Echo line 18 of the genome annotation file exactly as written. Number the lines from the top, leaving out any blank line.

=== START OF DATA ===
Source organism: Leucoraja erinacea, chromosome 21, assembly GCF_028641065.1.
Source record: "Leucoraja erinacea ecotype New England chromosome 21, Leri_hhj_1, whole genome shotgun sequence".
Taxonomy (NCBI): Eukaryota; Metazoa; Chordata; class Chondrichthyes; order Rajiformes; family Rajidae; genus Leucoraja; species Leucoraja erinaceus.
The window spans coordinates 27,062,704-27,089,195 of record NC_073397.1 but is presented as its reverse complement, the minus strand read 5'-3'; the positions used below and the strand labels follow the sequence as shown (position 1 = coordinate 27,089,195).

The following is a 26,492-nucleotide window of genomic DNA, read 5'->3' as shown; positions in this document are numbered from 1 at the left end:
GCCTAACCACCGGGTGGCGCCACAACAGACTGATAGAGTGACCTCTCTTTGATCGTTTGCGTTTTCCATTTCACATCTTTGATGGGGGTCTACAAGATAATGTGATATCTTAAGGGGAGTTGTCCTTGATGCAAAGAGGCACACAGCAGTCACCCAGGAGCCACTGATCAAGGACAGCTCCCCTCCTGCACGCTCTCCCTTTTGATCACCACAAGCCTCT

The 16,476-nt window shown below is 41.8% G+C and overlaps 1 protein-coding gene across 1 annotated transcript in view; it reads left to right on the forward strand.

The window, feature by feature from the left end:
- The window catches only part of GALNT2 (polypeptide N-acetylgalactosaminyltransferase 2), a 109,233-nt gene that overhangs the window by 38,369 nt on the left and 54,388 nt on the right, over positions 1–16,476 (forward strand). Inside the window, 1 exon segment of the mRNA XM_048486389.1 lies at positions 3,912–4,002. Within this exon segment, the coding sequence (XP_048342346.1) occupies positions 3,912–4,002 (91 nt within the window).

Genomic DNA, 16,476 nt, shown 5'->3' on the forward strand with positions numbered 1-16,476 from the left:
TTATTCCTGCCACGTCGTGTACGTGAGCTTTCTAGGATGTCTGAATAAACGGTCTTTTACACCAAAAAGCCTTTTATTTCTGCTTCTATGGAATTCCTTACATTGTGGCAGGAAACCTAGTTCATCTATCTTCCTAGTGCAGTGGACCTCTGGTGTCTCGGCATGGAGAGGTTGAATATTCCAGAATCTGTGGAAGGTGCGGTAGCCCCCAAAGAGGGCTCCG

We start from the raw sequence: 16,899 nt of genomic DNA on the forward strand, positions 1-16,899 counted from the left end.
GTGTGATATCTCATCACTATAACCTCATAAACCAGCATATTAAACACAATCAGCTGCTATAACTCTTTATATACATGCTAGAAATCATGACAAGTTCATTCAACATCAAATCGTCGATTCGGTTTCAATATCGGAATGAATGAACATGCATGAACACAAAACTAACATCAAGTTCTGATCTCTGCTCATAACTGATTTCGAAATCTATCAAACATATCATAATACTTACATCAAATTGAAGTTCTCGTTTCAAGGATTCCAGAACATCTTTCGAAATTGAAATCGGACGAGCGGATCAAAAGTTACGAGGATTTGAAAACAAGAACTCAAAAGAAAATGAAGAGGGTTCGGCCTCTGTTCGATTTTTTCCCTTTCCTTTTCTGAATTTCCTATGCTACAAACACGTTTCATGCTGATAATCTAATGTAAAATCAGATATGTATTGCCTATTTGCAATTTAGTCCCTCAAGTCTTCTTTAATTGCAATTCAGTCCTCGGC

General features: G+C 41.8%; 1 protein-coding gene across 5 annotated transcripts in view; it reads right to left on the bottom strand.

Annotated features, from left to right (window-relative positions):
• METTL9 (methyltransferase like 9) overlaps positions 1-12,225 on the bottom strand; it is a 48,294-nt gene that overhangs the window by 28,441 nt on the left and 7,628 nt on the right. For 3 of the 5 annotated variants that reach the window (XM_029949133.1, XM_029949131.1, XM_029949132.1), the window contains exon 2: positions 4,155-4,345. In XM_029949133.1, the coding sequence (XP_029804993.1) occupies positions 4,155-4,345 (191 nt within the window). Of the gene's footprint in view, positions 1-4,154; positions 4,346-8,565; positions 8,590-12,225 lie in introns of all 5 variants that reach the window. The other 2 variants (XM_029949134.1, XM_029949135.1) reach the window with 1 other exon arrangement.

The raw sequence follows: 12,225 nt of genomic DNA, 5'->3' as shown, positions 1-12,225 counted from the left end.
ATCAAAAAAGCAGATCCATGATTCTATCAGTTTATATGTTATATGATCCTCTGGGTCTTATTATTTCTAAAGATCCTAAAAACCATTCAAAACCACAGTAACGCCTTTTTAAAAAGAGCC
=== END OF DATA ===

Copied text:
ATCAAAAAAGCAGATCCATGATTCTATCAGTTTATATGTTATATGATCCTCTGGGTCTTATTATTTCTAAAGATCCTAAAAACCATTCAAAACCACAGTAACGCCTTTTTAAAAAGAGCC